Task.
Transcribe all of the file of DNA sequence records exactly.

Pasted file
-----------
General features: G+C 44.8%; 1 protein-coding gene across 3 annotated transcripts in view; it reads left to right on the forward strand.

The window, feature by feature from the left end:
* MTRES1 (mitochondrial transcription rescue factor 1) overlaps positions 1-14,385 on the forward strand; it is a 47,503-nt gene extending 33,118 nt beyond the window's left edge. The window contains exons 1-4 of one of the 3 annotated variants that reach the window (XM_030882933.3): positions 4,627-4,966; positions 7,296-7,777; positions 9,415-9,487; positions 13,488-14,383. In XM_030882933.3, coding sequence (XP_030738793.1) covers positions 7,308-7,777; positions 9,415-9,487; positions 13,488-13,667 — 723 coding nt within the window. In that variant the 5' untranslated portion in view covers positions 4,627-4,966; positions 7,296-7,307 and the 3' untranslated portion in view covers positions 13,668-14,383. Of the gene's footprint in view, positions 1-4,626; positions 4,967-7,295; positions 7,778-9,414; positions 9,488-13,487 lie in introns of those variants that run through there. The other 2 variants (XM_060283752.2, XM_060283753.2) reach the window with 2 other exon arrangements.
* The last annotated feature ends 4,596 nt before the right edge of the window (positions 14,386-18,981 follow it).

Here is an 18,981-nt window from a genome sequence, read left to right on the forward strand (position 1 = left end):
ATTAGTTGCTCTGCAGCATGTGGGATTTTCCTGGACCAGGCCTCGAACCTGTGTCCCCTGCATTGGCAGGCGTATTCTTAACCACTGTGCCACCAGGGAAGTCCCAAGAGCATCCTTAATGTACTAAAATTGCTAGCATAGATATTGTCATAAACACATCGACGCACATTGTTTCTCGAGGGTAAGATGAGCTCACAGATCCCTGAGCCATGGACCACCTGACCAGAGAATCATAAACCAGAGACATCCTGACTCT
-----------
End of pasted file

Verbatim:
General features: G+C 44.8%; 1 protein-coding gene across 3 annotated transcripts in view; it reads left to right on the forward strand.

The window, feature by feature from the left end:
* MTRES1 (mitochondrial transcription rescue factor 1) overlaps positions 1-14,385 on the forward strand; it is a 47,503-nt gene extending 33,118 nt beyond the window's left edge. The window contains exons 1-4 of one of the 3 annotated variants that reach the window (XM_030882933.3): positions 4,627-4,966; positions 7,296-7,777; positions 9,415-9,487; positions 13,488-14,383. In XM_030882933.3, coding sequence (XP_030738793.1) covers positions 7,308-7,777; positions 9,415-9,487; positions 13,488-13,667 — 723 coding nt within the window. In that variant the 5' untranslated portion in view covers positions 4,627-4,966; positions 7,296-7,307 and the 3' untranslated portion in view covers positions 13,668-14,383. Of the gene's footprint in view, positions 1-4,626; positions 4,967-7,295; positions 7,778-9,414; positions 9,488-13,487 lie in introns of those variants that run through there. The other 2 variants (XM_060283752.2, XM_060283753.2) reach the window with 2 other exon arrangements.
* The last annotated feature ends 4,596 nt before the right edge of the window (positions 14,386-18,981 follow it).

Here is an 18,981-nt window from a genome sequence, read left to right on the forward strand (position 1 = left end):
ATTAGTTGCTCTGCAGCATGTGGGATTTTCCTGGACCAGGCCTCGAACCTGTGTCCCCTGCATTGGCAGGCGTATTCTTAACCACTGTGCCACCAGGGAAGTCCCAAGAGCATCCTTAATGTACTAAAATTGCTAGCATAGATATTGTCATAAACACATCGACGCACATTGTTTCTCGAGGGTAAGATGAGCTCACAGATCCCTGAGCCATGGACCACCTGACCAGAGAATCATAAACCAGAGACATCCTGACTCT